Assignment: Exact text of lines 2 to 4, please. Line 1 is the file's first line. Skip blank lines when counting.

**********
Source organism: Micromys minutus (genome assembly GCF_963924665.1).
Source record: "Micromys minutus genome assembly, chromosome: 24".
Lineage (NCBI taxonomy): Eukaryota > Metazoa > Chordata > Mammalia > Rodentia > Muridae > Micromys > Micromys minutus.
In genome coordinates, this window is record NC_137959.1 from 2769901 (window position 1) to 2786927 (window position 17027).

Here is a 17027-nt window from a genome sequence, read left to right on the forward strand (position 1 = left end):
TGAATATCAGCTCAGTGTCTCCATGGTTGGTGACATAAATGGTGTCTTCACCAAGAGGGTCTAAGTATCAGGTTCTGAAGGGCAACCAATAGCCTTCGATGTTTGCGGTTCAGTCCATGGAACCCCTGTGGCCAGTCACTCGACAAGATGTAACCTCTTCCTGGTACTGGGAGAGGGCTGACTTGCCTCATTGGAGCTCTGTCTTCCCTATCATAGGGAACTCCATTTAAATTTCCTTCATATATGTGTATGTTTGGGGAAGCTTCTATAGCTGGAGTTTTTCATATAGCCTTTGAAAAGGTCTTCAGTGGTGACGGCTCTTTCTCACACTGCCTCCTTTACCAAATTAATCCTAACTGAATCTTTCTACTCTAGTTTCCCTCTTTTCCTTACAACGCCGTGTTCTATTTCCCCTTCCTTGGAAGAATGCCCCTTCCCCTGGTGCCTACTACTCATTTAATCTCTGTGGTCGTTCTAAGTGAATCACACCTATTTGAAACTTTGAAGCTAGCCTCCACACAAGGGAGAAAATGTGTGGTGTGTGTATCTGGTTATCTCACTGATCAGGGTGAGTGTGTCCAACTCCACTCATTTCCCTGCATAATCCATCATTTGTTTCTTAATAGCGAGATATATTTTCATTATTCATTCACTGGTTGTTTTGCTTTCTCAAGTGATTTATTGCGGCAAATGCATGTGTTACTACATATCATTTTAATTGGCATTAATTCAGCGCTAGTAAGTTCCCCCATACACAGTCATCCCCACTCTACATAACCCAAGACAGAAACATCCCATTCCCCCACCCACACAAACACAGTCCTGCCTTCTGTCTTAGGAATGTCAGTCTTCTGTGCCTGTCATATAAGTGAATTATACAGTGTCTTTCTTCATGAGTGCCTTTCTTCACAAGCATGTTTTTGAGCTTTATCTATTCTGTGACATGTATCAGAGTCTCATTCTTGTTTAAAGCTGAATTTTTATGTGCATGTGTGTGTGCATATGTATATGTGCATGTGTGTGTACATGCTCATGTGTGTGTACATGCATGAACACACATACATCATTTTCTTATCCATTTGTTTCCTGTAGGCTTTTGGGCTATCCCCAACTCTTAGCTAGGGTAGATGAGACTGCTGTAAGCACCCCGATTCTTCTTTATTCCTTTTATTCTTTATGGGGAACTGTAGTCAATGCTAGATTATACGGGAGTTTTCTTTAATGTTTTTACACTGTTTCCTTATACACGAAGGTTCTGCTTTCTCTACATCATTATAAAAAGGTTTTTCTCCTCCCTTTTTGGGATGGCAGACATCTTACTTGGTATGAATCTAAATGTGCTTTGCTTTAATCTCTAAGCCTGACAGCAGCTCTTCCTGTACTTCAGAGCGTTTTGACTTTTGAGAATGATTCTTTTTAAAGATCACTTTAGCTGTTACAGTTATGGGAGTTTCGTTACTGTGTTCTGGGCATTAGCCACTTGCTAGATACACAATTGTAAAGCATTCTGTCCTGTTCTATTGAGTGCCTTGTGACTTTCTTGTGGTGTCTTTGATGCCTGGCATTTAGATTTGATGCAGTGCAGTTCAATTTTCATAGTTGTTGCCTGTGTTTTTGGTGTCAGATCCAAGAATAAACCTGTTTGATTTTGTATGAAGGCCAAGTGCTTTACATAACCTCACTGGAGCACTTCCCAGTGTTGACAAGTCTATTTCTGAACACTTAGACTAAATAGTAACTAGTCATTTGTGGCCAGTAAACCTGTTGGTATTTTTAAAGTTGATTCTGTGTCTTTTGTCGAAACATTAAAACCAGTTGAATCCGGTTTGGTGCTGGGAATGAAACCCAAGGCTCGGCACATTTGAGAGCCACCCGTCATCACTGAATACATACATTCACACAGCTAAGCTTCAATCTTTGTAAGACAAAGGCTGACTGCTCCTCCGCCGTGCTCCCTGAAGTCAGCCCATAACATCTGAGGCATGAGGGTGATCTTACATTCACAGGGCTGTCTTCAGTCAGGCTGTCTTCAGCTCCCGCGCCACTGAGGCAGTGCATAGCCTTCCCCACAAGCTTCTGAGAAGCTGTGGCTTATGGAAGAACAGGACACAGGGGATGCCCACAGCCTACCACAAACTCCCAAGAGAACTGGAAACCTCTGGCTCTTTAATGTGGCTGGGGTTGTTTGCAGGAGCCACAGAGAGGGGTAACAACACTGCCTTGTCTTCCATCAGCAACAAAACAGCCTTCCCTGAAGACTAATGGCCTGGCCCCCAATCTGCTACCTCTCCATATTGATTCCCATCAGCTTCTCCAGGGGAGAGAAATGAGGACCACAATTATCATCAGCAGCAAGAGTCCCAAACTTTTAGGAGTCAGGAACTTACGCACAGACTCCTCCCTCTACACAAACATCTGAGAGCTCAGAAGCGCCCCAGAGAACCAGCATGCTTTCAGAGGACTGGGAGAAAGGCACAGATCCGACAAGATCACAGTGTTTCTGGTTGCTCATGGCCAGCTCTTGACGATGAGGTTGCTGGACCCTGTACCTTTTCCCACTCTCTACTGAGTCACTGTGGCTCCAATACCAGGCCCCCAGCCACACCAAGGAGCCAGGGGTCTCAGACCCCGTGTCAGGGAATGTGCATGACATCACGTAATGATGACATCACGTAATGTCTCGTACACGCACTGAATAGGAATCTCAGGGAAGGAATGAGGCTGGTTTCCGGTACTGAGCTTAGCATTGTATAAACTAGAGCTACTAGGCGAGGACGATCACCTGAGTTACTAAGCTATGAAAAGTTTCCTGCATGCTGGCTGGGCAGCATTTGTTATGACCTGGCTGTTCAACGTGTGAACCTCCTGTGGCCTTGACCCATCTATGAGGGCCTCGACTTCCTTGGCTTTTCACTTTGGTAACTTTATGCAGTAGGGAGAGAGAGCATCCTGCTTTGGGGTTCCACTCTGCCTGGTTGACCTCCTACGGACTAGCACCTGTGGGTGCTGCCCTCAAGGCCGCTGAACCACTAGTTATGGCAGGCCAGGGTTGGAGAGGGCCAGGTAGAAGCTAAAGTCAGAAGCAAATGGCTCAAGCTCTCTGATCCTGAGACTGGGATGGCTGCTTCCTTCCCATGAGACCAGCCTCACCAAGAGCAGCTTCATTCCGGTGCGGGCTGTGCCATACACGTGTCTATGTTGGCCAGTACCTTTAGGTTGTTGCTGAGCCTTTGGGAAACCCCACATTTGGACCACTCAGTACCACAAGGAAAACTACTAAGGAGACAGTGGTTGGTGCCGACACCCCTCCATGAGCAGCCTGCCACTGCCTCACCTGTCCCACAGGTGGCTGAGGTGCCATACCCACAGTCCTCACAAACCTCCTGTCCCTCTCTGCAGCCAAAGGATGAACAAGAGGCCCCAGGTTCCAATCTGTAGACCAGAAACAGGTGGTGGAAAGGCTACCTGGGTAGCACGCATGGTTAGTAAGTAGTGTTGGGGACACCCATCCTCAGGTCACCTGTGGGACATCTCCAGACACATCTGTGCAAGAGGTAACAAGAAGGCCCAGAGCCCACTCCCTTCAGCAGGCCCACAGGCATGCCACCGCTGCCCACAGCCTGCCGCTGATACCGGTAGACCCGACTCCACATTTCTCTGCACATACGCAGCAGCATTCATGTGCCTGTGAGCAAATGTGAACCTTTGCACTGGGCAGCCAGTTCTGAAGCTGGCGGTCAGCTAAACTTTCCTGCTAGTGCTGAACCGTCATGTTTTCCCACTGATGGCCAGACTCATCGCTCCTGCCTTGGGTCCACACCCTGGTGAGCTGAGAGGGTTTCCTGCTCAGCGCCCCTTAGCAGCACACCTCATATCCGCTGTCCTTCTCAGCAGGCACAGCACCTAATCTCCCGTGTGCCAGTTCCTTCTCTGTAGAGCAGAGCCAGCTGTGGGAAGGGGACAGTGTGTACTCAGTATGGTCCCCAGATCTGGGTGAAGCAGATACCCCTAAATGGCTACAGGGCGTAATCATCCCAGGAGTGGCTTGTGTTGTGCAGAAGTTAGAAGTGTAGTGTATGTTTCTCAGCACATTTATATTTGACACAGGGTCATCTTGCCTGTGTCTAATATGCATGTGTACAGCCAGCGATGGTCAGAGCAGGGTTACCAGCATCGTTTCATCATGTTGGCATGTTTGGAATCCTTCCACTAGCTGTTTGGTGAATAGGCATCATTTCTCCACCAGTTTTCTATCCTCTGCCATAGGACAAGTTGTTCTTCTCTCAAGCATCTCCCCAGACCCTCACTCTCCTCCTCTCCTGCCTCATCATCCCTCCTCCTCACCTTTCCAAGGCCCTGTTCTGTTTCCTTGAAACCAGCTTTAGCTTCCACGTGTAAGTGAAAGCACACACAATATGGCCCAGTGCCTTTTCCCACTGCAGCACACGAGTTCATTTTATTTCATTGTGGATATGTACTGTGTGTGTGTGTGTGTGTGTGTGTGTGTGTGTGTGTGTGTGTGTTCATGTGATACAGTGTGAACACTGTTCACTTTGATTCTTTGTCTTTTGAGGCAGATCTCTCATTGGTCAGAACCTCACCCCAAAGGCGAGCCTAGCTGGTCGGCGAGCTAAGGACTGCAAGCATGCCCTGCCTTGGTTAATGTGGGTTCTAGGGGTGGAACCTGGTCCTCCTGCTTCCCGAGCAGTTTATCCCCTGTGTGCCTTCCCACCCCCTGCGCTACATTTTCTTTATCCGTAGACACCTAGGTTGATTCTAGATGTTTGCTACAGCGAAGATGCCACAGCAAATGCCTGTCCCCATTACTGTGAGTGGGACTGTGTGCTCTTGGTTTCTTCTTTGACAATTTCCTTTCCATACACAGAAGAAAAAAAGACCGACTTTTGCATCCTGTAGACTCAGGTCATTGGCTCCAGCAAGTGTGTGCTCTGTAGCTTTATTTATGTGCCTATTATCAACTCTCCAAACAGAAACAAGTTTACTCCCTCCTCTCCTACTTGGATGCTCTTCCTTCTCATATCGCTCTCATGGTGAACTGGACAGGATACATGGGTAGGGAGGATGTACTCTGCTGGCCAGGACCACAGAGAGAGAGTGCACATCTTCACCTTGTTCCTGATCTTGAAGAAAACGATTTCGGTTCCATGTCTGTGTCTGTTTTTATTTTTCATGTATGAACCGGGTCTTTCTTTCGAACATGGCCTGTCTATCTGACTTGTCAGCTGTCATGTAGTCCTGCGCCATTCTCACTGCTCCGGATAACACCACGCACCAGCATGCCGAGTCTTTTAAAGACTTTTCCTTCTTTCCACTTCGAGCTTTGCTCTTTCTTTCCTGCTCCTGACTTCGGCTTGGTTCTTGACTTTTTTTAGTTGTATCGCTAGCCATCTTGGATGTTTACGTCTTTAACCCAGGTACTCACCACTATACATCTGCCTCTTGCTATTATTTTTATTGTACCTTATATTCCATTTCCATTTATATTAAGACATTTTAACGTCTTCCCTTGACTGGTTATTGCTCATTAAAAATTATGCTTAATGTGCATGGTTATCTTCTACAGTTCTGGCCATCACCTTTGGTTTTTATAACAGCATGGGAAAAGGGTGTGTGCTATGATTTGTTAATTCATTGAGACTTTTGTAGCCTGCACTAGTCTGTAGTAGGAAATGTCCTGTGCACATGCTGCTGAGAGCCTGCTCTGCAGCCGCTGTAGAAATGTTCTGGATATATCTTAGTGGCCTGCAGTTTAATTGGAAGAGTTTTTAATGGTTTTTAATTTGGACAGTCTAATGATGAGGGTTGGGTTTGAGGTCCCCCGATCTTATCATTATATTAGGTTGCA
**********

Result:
Source record: "Micromys minutus genome assembly, chromosome: 24".
Lineage (NCBI taxonomy): Eukaryota > Metazoa > Chordata > Mammalia > Rodentia > Muridae > Micromys > Micromys minutus.
In genome coordinates, this window is record NC_137959.1 from 2769901 (window position 1) to 2786927 (window position 17027).